Words by Stella Rousham.
What role and power do the audience hold in their encounter with performance artists? What is exchanged within the ‘communal situation’ of live performance between artist and viewer? What history, societal truth or fiction can a performer’s body communicate or distort?
Questions of audience positionality, psychological (un)certainty, performer corporeality and ontological norms, runs through a new double-bill hosted by the ICA this weekend. Curated by Galerina, the night marks the UK debut of Lacuna by Helinski based performance artist, Teo Ala-Ruona and The Well by Estonian artist, Maria Metsalu. Whilst distinct in their premise and performance quality, both of these live performance-based art works offer, in Teo Ala-Ruona’s words, an “emotional and psychological roller coaster” that is equally personal and communal.
We spoke to both artists earlier this week, as they shared their artistic process, inspiration and ambitions.
DAJ: Tell us about what people can expect (or not expect) from the respective shows, Lacuna and The Well, at the ICA?
TEO: Ami Karvonen, the dramaturg for Lacuna, describes the show as a kaleidoscopic opening of the body. It has many intense scenes one after the other; each revealing something about the performer’s body and history, while at the same time playing with fiction. Some of the things revealed through this opening are heavily emotionally and physically charged, some are ridiculous, and some are perhaps harmonious or beautiful. Perhaps the multiplicity or diversity of these openings produces the experience of a bodily roller coaster.
MARIA: The Well is a performance that premiered at Kanuti Gildi SAAL in Tallinn a bit more than a year ago. It’s a work with a very strong emphasis on text and sound. It was supposed to become an installation but then the whole project naturally mutated into a live performance. The Well exists in two versions – one for theatre spaces, where the audience is seated on two meter high podiums that surround the performers (who take on the role of the psychoanalysts looking down into the well), and one for gallery spaces where the audience sits on an equal plane with the performers (sharing space at the bottom of the well). The different viewing heights alter the viewing experience and the experience of performing the work. There are many elements which I plan to introduce for the first time at the ICA performance of The Well. The Well speaks about losing one’s humanity – once the mind is gone, the body is simply flesh, a shell left behind.
DAJ: Lacuna is described as a work of “body horror” could you tell us more about what is meant by this?
TEO: In Lacuna, “body horror” is present through the text as well as through bodily and fictive scores. I work with exercises where I imagine different things happening to my body. The fictional narrative running through the entire work is that I strive to open the tube between my mouth and my anus so wide that the entire audience can fit in there.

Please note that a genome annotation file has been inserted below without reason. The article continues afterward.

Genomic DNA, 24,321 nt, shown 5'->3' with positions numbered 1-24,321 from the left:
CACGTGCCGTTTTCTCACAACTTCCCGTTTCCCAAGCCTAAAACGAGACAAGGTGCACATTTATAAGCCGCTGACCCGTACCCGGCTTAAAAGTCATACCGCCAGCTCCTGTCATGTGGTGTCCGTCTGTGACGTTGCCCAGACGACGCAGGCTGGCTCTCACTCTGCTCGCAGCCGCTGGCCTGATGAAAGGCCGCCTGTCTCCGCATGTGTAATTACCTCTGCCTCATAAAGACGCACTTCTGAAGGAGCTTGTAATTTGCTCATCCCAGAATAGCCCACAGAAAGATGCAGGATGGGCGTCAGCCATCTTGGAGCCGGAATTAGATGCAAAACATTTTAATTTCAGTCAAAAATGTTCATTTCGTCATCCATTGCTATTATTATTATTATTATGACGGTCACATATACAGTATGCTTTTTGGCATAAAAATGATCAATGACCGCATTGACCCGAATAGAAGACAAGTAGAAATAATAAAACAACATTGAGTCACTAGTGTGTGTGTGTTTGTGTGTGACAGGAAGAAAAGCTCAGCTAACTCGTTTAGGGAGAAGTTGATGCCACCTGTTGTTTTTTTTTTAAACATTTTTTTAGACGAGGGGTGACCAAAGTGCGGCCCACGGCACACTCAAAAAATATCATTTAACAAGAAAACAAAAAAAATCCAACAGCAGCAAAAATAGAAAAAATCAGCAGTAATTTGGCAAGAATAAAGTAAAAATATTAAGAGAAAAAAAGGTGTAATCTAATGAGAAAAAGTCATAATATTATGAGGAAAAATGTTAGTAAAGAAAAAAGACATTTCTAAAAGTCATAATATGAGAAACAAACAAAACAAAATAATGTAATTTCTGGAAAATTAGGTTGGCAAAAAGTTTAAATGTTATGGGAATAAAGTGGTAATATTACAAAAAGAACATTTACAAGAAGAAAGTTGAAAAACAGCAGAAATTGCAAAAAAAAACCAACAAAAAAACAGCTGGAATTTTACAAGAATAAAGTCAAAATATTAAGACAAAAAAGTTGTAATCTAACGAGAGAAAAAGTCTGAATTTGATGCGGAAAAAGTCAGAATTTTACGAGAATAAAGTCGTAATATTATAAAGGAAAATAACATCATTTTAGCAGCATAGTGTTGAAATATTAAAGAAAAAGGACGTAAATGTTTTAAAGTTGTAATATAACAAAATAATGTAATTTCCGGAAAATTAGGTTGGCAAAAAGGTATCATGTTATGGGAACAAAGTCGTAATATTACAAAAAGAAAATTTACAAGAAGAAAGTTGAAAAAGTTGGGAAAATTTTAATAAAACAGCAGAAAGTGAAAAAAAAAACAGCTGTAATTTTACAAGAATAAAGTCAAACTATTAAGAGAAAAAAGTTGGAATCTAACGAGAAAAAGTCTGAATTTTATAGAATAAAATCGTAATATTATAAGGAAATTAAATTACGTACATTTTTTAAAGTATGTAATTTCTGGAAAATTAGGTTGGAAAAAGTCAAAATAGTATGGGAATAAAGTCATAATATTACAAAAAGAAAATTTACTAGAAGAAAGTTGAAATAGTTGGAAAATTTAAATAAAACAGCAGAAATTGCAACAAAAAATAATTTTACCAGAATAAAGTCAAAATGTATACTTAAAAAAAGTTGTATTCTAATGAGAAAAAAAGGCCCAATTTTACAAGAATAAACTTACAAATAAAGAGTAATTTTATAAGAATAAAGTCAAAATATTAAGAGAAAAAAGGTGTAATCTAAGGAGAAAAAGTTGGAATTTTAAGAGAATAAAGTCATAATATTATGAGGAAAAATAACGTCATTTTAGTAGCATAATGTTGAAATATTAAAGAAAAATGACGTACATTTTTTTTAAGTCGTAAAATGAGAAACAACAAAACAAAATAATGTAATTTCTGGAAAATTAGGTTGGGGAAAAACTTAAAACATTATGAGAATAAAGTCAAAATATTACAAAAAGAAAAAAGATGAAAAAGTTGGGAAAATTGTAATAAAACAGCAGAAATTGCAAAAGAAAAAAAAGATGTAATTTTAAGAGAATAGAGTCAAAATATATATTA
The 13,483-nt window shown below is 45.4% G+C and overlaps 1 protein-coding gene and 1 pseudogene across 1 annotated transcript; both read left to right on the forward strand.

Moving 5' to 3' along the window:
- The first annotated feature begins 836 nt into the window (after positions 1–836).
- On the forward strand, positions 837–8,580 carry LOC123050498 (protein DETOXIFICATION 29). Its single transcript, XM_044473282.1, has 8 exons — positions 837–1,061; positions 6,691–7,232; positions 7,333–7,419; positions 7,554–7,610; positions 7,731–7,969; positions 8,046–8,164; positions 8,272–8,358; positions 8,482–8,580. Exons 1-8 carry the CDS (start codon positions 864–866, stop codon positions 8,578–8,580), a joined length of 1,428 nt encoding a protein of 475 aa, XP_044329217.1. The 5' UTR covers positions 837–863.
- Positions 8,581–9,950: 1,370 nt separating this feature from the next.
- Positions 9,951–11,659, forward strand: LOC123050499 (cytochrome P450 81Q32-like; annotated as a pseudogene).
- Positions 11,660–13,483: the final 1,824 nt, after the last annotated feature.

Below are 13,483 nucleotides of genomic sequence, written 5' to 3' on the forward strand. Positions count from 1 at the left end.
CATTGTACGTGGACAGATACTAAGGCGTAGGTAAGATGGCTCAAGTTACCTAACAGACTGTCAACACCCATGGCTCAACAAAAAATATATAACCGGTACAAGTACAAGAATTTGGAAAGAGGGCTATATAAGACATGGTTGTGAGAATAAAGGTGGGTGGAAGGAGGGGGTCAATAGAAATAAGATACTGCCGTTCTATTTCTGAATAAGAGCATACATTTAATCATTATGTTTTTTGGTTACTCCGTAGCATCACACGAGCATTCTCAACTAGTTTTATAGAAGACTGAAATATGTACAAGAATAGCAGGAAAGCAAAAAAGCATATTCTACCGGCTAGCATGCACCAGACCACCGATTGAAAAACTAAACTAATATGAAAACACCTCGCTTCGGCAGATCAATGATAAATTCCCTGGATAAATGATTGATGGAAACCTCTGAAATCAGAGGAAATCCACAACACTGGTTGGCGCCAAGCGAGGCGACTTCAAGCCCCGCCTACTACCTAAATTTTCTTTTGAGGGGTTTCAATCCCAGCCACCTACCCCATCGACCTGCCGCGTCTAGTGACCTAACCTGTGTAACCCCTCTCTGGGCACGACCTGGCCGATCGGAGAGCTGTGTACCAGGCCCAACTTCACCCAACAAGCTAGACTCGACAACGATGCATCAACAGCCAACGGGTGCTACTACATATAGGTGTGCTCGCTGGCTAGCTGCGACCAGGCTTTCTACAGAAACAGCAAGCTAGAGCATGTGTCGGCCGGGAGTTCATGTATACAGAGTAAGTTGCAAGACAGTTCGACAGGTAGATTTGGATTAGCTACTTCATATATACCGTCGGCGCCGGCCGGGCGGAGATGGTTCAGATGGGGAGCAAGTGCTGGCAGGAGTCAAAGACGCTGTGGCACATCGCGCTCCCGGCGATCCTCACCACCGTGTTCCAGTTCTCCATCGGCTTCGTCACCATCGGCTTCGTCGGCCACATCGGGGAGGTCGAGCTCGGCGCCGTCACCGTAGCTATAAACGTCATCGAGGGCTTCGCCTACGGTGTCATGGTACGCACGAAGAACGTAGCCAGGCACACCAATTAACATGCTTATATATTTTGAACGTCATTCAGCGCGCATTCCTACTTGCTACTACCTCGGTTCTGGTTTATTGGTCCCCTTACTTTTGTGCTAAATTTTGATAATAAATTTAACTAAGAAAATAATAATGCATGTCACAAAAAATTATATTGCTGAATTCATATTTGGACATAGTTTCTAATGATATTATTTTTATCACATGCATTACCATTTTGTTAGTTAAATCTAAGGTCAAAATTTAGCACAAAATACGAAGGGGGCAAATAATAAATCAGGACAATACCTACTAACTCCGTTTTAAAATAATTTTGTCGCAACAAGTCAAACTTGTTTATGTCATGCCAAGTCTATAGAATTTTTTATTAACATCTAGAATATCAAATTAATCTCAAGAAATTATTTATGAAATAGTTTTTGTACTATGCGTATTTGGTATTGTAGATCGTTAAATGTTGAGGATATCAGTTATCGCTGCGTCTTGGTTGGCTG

I find it interesting that my transmasculine body, which before the medical transition, and sometimes still, was read and understood as woman, causes confusion or even fear in others. Trans people and their physical and social transitions are still perceived as terrifying and our bodies are perceived as wrong, abnormal or deviant. In other words, from the outside, transness is still partly associated with something horrific. This is why I want to redefine and own the term “body horror” in my own ways.
On the other hand, I also have personal experience of “body horror” with my own body (and I believe that this is something that all people share to some extent – that one’s own body can cause feelings of discomfort or feels unfamiliar to oneself). Body dysphoria, which I have lived with for much of my life, is partly an uncanny experience. On the other hand, the medical transition can also bring up feelings of horror: changing of one’s body (whether the reason for the change is transition, ageing or whatever) can be a confusing, even self-distancing experience.
I like the logics of horror, as in horror movies, “body horror” can be anxiety-inducing at the same time as creating experiences of relief in the body who witnesses it. And even though my work has “body horror” elements to it, it still always stems from a place of desirable transgression or even pleasure. I believe that works that show pleasure and transgression on stage, can give that to the audience too.
DAJ: The Well draws less on a genre, such as horror, but on the discourse and concept of psychoanalysis – what drew you to this?
MARIA: My process does not begin with finding a theme. I wouldn’t start from a place of: “I am making a piece about psychoanalysis” or “I am making a piece about depression”. There are thoughts and images that act as a catalyst, but the essence of the work reveals itself late in the process or even after performances. The Well began with writing texts together with visual artist, Jaakko Pallasvuo, during the pandemic. These texts reject linearity and the notion of a cohesive narrative, instead creating an episodic memoir. The texts emerged through range a writing exercises – such as writing listening to Oxhy’s LP Woodland Dance as well as trying to describe what we saw in a Remedios Varo painting, Armonía (1956).